Next year there will be another levy on our taxable income to finance the Government's grandiose national health scheme. It will be a 1.35 per cent levy on all taxable incomes, including those of wives if they happen to go to work.


Mr Corbett - That will not cover it.


Mr COOKE - No, that will not cover it at all. There will have to be an increased amount coming out of Consolidated Revenue which, of course, comes out of the taxpayer's pocket. There will also be an increased amount coming out of motor vehicle insurance funds, and that means that motor vehicle insurance premiums will rise as well in order to finance indirectly this magnificent scheme.


Mr Killen - Things look grim, don't they?


Mr COOKE - They certainly look terrible. Quite a number of people to whom I have spoken have been looking for places to which to migrate. This is quite a serious suggestion. Not only do we have these clear indications of what is to come but we also have a blueprint in the Coombs report which the Treasurer tabled with the Budget Papers. The report recommends cunning and sneaky ways of introducing extra taxation to make it look not like taxation at all. But eventually it comes out of the taxpayer's pocket. If one has a report such as that tabled with the Budget Papers, if one finds that all the sneaky methods of increasing taxation which the Treasurer used this year are taken directly from the Coombs report and if no comment is made by the Treasurer as to whether the Government proposes to use the other items in the Coombs report, one must be left with the impression that the Government proposes to use some more of the Coombs report delights next year when it is short of cash. I can assure you, Mr

Deputy Speaker, that in view of the way this Government is spending money it definitely will be short of cash before next year.

Let me look briefly at one or two of the delightful suggestions that appear in the Coombs report. Firstly, there is the question of life assurance deductions. It is suggested that these be abolished. Of course, this will be a tremendous slug for the middle income group - the people to whom before the election the Prime Minister (Mr Whitlam) was so concerned about giving tax relief. That concern seems to have evaporated with the summer dew. It is also suggested that the Government tax child endowment. It is running at 50c a week - it was not increased this year by the Treasurer - and the Government is going to tax it. It must give the Treasurer tremendous comfort to know that he will have the possibility of introducing that reform next year!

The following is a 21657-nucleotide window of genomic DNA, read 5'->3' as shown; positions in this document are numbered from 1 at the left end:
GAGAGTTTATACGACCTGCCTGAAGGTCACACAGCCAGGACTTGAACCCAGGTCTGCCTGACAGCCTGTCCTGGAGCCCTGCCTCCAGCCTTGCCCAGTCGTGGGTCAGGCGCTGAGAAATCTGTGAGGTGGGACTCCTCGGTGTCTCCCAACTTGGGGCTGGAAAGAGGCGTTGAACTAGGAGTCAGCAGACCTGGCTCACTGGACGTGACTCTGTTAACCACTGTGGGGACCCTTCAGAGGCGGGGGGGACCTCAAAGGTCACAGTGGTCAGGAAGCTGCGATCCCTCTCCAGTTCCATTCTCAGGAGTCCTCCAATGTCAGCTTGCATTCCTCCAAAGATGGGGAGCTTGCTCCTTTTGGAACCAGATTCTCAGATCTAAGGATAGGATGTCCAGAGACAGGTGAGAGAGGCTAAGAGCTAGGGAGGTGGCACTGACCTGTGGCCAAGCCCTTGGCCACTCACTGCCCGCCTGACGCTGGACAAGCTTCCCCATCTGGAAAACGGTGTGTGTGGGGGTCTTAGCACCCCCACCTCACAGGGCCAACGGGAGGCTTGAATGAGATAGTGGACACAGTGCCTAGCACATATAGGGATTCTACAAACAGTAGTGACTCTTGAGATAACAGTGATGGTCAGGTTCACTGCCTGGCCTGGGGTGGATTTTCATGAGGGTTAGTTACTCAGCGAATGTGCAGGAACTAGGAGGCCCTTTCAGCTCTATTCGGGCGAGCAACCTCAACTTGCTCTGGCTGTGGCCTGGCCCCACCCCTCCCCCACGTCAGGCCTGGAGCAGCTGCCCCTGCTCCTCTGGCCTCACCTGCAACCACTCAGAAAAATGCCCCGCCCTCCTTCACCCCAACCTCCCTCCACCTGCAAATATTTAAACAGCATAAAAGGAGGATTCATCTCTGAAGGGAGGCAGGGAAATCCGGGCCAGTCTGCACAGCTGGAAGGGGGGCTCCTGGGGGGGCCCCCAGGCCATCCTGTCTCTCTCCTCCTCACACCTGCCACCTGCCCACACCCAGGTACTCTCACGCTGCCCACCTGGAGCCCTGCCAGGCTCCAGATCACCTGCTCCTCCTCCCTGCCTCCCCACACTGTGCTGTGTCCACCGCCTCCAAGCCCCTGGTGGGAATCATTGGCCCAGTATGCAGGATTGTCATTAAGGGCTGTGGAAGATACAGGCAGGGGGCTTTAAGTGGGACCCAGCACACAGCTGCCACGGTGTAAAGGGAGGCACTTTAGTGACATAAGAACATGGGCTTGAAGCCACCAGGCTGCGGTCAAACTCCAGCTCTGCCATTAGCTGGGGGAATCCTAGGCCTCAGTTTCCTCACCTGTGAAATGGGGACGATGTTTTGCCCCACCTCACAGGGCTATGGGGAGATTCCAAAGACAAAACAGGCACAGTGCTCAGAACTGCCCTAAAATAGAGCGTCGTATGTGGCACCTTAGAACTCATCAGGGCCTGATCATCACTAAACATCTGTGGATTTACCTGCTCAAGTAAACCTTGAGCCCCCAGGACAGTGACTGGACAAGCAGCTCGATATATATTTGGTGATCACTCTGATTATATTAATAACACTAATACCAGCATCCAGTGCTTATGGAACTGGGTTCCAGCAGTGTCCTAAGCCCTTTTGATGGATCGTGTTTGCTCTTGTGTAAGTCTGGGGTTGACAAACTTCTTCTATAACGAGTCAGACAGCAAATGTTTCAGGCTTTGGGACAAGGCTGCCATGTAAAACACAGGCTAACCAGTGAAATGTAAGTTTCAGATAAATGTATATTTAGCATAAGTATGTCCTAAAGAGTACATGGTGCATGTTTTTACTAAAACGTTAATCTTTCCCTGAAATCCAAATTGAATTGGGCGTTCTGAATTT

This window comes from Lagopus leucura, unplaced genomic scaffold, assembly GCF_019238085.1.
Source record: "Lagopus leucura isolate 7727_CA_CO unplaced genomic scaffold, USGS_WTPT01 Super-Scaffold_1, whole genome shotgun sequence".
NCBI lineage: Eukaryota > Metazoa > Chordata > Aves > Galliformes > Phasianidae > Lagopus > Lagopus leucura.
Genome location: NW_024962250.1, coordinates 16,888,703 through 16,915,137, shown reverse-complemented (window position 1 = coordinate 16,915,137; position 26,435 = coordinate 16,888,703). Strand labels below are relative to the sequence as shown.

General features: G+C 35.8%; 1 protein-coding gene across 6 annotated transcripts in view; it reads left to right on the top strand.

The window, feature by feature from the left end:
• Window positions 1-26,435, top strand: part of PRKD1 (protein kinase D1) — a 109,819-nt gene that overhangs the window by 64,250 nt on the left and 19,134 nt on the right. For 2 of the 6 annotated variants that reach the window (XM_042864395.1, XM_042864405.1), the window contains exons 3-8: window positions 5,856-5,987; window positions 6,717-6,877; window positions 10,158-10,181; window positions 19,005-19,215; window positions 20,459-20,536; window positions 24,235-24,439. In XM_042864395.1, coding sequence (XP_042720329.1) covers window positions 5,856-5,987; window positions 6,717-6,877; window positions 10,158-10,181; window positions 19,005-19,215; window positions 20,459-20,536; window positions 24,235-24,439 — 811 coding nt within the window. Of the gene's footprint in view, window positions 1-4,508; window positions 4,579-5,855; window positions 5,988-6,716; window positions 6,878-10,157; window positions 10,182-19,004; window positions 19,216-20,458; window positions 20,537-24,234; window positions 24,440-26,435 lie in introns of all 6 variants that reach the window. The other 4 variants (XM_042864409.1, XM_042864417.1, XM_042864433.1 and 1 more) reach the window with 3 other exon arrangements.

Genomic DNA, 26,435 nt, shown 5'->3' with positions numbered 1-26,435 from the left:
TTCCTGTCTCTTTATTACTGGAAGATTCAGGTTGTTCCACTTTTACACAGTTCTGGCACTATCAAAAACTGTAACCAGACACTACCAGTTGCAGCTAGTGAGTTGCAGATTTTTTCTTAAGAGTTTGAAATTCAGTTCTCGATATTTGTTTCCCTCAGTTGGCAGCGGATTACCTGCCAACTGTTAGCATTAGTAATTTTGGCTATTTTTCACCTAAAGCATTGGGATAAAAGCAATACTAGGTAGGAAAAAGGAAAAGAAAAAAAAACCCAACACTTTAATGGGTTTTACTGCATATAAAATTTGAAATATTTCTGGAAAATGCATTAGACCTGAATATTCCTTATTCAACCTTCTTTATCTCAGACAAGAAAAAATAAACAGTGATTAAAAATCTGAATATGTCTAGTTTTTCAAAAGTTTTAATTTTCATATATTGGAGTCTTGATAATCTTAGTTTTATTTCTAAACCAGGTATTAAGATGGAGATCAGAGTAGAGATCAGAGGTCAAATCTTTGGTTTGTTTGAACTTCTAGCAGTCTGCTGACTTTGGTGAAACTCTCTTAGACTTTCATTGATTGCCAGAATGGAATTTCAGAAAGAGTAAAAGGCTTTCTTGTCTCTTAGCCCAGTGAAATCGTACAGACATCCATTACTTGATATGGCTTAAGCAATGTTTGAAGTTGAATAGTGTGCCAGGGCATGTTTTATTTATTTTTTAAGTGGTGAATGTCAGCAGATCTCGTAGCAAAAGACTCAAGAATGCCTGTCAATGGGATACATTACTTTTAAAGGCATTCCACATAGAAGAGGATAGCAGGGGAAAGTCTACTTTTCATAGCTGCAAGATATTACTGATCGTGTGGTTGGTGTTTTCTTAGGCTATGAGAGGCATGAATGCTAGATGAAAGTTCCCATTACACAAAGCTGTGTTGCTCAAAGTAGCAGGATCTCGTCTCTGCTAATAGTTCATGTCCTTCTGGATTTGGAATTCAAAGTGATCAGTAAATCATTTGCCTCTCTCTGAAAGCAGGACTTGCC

One of the most interesting proposals in the Coombs report is to reduce the minimum taxable income. Only recently the LiberalCountry Party Government lifted the minimum taxable income to $1,041. The Coombs report suggests to the Government that if it reduces the minimum taxable income to $417 it can pick up another >$10m. What a marvellous reform! The Government will be able to pick up another 600,000 taxpayers, according to Dr Coombs. Those people comprise working wives, university students who work during the holidays and school leavers who work for only part of the year. What a marvellous way to get money out of the pockets of people and to hit at them when they earn such a pitiful amount of money in a tax year! But this is the era of reform and I suppose that the Treasurer has to scrounge around to pick up every cent he can to finance the grandiose schemes of the present Government.

I want to comment very briefly on two of the programs introduced in the Budget. The first is the education program. This was introduced with a great fanfare by the Treasurer who told us that it represented a 92 per cent increase on the education budget last year. That is all very well, but if one looks at the fine print once again one sees that it is simply a sleight of hand or book-keeping juggling. More than half of that increase has been taken directly out of the States' allocations for universities^ - a responsibility which this Government has now taken over. Most of the educational expenditure is for programs to which the former Liberal Government had been committed before the election period. So the increase in educational expenditure would be a natural follow-on from that. The only novelty is the classification of independent schools and the distribution of money on a needs concept. If this concept does not get the Government into a tremendous stew and a tremendous pickle before the end of the year, I do not know what will. One can see from the classifications of independent schools that the formula used by the Karmel Committee is hopeless. It takes no regard of the facilities of a school or what is required to give children at that school a decent education. When this is applied to Government schools as well - we are told that it will be - one can imagine the chaos and the mess that the Government will get itself into.

The other matter I want to mention briefly is urban programs. We were told that this was an historic move. It may be historic, but if one looks at the figures from a Queensland's point of view, as I am bound to do as a representative of that State, one finds that something like 72 per cent of the money allocated in the Budget by this Government for urban programs has been allocated basically to Sydney and Melbourne. If the Treasurer thinks that this Budget has increased the popularity of his Government he should stop reading Mickey Mouse comics, come back from Fantasyland and get down to reality.